When Hepi Ferris-Bretherton began his role with iwi health organisation Te Oranganui in 2019 he wanted to create change. Three years on, and for those that have had the opportunity to to work alongside him, the impact he has made is clear – rangatahi have a role to play in building movements for change. Young people don’t want to just be involved in sharing their perspectives and views, but also want to be part of the design and decision-making.
Through COVID-19 lockdown Healthy Families WRR set up a Digital Village for rangatahi to work together to design and shape responses to the challenges young people are facing today. Hepi facilitated that process, bringing rangatahi together from across the rohe (district/region) to share their thoughts, ideas and solutions. The result has been a rangatahi perspective on the protective factors for good mental health and wellbeing, sharing the types of things they do to manage themselves through difficult times. Local experts and entreprenuers joined the conversation as guest speakers sharing their journey with the rangatahi. “The prototype was so successful because we have a genuine interest in rangatahi as change makers and designers of change in the things that most effect their health and wellbeing.” Says Rebecca Davis, Change Agent and Kaihautū (Manager) for Healthy Families WRR.
Hepi has recently taken on a new role as a System Innovator within the Healthy Families Whanganui Rangitīkei Ruapehu (WRR) team. He started his journey as a kaimahi for the Rangatahi Innovation kaupapa – a protoype to help explore how to create better health and well-being outcomes for 16-24 year olds, focussed on four pou; te ao Māori (the Māori worldview), te taiao (the natural environment), skills and development, and iwi and community service.
As a rangatahi himself, Hepi thrived in an environment that encouraged rangatahi to be active participants in designing, experimenting and adapting as they created the kaupapa, aptly named Te Kakano – the seed, from the ground up.
“Our rangatahi have uptapped potential and creativity and there’s not enough spaces for them to bring that out. Giving them a space and opportunity to be themselves and then seeing what they’re passionate about and what opportunities come from that, its ground breaking. Supporting them to create a better future for themselves is transformational” says Hepi.
Davis saw the shift into the Systems Innovator role as a good fit for Hepi and the team. “In Healthy Families, like all innovations, we talk about agility. That means the ability to learn in real time through reflective practice, assess our progress, then adapt if we can see better, or new pathways. We saw Hepi had a natural affiliation to design thinking and innovation methods, and he was reallly comfortable with adapting when things weren’t working. He was super quick to pick up the check, reflect, adapt technique. This means we reduce the risk of wasting time and money when things are not working, or new unplanned consequences become opportunities for better outcomes. We are already begining to see the Rangatahi Innovation team evolve in their practice and techniques through the role Hepi plays in applying the design thinking methods” she says.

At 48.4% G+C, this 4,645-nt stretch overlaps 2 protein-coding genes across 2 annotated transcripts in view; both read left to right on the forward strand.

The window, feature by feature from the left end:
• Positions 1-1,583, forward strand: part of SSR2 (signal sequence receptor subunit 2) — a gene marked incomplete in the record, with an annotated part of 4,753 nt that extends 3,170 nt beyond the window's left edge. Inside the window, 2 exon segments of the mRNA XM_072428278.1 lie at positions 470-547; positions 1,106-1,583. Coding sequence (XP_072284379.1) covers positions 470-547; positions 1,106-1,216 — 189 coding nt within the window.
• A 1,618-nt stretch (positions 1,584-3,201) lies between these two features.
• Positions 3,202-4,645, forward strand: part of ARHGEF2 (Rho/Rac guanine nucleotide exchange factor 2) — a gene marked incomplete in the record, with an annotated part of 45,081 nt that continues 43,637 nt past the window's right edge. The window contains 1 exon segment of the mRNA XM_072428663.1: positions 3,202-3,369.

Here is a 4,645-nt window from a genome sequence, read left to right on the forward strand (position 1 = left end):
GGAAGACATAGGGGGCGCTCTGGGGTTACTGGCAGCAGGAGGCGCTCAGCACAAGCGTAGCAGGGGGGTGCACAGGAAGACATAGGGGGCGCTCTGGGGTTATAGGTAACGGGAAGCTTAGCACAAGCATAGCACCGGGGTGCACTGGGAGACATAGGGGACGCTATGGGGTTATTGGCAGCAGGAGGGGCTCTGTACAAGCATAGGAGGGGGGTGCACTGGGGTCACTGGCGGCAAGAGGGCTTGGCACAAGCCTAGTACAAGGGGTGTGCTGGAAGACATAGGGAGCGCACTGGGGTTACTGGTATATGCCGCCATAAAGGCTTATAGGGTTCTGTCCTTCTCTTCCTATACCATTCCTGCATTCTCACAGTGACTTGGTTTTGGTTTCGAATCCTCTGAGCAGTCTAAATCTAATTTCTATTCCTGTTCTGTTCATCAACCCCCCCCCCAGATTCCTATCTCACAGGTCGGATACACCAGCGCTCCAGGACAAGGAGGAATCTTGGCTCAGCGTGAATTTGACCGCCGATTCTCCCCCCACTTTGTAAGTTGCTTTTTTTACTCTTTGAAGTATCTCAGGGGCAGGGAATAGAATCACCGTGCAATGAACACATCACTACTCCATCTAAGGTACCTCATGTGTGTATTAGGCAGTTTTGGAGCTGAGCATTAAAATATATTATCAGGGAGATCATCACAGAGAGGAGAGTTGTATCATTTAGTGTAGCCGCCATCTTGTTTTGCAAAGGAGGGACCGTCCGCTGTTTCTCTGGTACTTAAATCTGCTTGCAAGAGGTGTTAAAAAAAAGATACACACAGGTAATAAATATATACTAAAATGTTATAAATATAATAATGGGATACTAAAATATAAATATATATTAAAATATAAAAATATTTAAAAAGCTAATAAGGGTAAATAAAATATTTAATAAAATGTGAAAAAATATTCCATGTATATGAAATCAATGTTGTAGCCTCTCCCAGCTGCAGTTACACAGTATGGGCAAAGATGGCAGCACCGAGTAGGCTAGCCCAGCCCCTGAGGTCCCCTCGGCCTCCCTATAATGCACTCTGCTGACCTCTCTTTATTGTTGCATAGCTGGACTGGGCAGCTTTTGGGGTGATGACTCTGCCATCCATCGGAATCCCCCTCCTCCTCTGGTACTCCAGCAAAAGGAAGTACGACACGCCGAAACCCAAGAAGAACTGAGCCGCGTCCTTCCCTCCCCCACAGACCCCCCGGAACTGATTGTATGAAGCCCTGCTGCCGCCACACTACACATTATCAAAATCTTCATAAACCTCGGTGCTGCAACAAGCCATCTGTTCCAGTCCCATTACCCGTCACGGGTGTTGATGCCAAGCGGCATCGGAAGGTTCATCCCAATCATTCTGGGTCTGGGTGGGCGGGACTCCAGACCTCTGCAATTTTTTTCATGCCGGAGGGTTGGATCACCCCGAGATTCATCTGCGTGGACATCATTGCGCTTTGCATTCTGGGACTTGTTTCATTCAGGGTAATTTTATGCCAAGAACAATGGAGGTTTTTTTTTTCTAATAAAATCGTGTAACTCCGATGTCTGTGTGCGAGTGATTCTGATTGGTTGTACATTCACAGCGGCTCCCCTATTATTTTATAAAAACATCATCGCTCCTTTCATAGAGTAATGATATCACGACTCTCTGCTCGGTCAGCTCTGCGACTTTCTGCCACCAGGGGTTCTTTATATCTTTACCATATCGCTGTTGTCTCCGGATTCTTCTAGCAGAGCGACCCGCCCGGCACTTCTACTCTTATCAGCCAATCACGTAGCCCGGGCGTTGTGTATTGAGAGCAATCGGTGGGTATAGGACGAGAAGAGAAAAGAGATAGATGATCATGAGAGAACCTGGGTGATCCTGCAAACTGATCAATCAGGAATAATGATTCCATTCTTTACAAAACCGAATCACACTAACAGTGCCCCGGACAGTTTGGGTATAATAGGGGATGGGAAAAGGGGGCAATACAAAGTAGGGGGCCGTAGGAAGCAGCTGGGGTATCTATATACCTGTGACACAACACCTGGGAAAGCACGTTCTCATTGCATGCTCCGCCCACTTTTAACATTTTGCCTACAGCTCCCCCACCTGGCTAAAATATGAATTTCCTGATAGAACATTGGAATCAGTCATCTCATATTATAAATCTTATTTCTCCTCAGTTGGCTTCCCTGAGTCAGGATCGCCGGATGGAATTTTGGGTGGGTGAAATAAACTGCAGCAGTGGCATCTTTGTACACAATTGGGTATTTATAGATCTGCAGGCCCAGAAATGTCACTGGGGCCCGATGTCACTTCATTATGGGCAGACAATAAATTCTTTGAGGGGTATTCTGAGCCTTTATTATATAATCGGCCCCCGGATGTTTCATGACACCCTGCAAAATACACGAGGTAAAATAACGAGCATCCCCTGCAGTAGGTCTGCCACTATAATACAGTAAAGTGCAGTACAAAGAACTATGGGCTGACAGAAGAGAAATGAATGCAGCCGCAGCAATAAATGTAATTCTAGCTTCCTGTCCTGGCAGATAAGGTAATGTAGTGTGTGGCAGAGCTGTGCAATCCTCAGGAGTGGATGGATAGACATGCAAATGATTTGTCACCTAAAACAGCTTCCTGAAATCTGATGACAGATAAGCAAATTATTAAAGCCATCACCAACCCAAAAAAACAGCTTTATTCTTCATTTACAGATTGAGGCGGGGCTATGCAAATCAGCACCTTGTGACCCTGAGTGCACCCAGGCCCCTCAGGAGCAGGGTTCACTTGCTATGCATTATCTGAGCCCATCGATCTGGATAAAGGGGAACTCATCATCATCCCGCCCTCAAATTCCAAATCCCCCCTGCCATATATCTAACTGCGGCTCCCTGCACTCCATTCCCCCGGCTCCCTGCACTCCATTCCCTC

For Davis, Hepi is an amazing example of the type of talent required to create change in systems that have for far too long perpetuated inequities in our country.
“If you are strong in your cultural identity, and you have a range of soft and hard skills, the more you can overcome. Having Hepi work with the rangatahi and our kaimahi through a innovation lens has resulted in greater learning and insight around what does and doesn’t work for our young men. Our rangatahi get a lot out of this space. Hepi is energetic, smart and committed to youth development. He’s really hungry to learn and apply his thinking and skills. It’s a real assest to have someone so young, who’s Māori, and a pāpā working in these spaces. He adds an openness and an inquisitiveness in the action learning of this mahi”.
Hepi will continue to work with rangatahi, focusing on health prevention opportunities for young people to lead. He will also be exploring active transport, and increasing creative neighbourhood play. “Whanganui is the perfect place to raise children and we want to see more creative informal play at the neighbourhood level – where whānau know their tamariki are safe outdoors, using their imagination, being active - strengthening community connections. Creative play has physical benefits but also teaches young children how to interact with each other, how to look out for one another, and to tap into that part of the brain for solving problems and coming up with new ideas”, says Hepi. As a Pāpā he can see the benefits for his own children.
The current health system is set up to do to rangatahi, to make decisions for them and to decide what investment goes towards them, without them at the table. The work the Healthy Families WRR team have done through Te Reo o Te Rangatahi (Rangatahi voice) and Te Kakano over the past few years, has actively sought insights from young people, mapping and understanding the current picture of what is happening for them in the community, then advocating for rangatahi be involved in the co-design of solutions. Health and wellbeing statistics highlight the need for change, the status quo is not working, and the young people themselves are clear that change is required.
“Our goal is to support a pathway for young people to be at the decision making table and Hepi is an example of that” says Davis.